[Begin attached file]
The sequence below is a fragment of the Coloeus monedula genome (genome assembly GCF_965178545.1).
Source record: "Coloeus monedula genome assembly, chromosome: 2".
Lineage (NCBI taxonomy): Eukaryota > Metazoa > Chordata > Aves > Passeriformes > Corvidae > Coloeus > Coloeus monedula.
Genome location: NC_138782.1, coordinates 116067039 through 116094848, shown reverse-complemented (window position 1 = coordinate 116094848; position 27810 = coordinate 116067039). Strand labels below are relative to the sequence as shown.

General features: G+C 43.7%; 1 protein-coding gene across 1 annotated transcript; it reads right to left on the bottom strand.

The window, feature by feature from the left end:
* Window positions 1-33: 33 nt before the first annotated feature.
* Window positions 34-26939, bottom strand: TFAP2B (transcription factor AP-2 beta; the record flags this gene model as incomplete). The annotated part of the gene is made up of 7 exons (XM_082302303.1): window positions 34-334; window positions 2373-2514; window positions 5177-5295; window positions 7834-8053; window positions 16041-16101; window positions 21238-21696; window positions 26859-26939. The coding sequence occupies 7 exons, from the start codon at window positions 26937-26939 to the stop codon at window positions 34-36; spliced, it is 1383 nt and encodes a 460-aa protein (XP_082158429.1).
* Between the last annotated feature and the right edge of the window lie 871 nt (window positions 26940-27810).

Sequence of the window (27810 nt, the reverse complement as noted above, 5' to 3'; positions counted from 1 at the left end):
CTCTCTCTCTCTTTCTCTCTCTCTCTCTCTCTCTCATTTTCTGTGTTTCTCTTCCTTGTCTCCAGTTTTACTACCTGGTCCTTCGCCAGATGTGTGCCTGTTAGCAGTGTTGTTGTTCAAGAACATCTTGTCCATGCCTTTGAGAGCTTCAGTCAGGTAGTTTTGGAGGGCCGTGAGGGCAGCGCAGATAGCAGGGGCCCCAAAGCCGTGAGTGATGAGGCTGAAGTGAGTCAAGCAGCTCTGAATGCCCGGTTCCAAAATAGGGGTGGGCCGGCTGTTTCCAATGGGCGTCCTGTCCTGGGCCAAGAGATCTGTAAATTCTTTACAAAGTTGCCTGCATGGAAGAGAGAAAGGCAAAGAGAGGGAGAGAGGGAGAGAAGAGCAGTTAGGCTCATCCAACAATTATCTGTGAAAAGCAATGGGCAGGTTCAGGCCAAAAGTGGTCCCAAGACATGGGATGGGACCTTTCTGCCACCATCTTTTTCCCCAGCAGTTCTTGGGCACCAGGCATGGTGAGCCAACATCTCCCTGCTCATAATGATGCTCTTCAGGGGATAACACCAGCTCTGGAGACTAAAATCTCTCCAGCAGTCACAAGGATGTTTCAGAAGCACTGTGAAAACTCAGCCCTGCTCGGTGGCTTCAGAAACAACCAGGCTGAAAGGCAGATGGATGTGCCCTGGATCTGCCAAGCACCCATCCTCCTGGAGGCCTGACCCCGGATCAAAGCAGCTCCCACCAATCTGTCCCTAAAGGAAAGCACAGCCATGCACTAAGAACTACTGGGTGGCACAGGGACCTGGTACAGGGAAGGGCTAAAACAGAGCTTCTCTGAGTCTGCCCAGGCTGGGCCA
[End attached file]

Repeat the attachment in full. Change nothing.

The sequence below is a fragment of the Coloeus monedula genome (genome assembly GCF_965178545.1).
Source record: "Coloeus monedula genome assembly, chromosome: 2".
Lineage (NCBI taxonomy): Eukaryota > Metazoa > Chordata > Aves > Passeriformes > Corvidae > Coloeus > Coloeus monedula.
Genome location: NC_138782.1, coordinates 116067039 through 116094848, shown reverse-complemented (window position 1 = coordinate 116094848; position 27810 = coordinate 116067039). Strand labels below are relative to the sequence as shown.

General features: G+C 43.7%; 1 protein-coding gene across 1 annotated transcript; it reads right to left on the bottom strand.

The window, feature by feature from the left end:
* Window positions 1-33: 33 nt before the first annotated feature.
* Window positions 34-26939, bottom strand: TFAP2B (transcription factor AP-2 beta; the record flags this gene model as incomplete). The annotated part of the gene is made up of 7 exons (XM_082302303.1): window positions 34-334; window positions 2373-2514; window positions 5177-5295; window positions 7834-8053; window positions 16041-16101; window positions 21238-21696; window positions 26859-26939. The coding sequence occupies 7 exons, from the start codon at window positions 26937-26939 to the stop codon at window positions 34-36; spliced, it is 1383 nt and encodes a 460-aa protein (XP_082158429.1).
* Between the last annotated feature and the right edge of the window lie 871 nt (window positions 26940-27810).

Sequence of the window (27810 nt, the reverse complement as noted above, 5' to 3'; positions counted from 1 at the left end):
CTCTCTCTCTCTTTCTCTCTCTCTCTCTCTCTCTCATTTTCTGTGTTTCTCTTCCTTGTCTCCAGTTTTACTACCTGGTCCTTCGCCAGATGTGTGCCTGTTAGCAGTGTTGTTGTTCAAGAACATCTTGTCCATGCCTTTGAGAGCTTCAGTCAGGTAGTTTTGGAGGGCCGTGAGGGCAGCGCAGATAGCAGGGGCCCCAAAGCCGTGAGTGATGAGGCTGAAGTGAGTCAAGCAGCTCTGAATGCCCGGTTCCAAAATAGGGGTGGGCCGGCTGTTTCCAATGGGCGTCCTGTCCTGGGCCAAGAGATCTGTAAATTCTTTACAAAGTTGCCTGCATGGAAGAGAGAAAGGCAAAGAGAGGGAGAGAGGGAGAGAAGAGCAGTTAGGCTCATCCAACAATTATCTGTGAAAAGCAATGGGCAGGTTCAGGCCAAAAGTGGTCCCAAGACATGGGATGGGACCTTTCTGCCACCATCTTTTTCCCCAGCAGTTCTTGGGCACCAGGCATGGTGAGCCAACATCTCCCTGCTCATAATGATGCTCTTCAGGGGATAACACCAGCTCTGGAGACTAAAATCTCTCCAGCAGTCACAAGGATGTTTCAGAAGCACTGTGAAAACTCAGCCCTGCTCGGTGGCTTCAGAAACAACCAGGCTGAAAGGCAGATGGATGTGCCCTGGATCTGCCAAGCACCCATCCTCCTGGAGGCCTGACCCCGGATCAAAGCAGCTCCCACCAATCTGTCCCTAAAGGAAAGCACAGCCATGCACTAAGAACTACTGGGTGGCACAGGGACCTGGTACAGGGAAGGGCTAAAACAGAGCTTCTCTGAGTCTGCCCAGGCTGGGCCA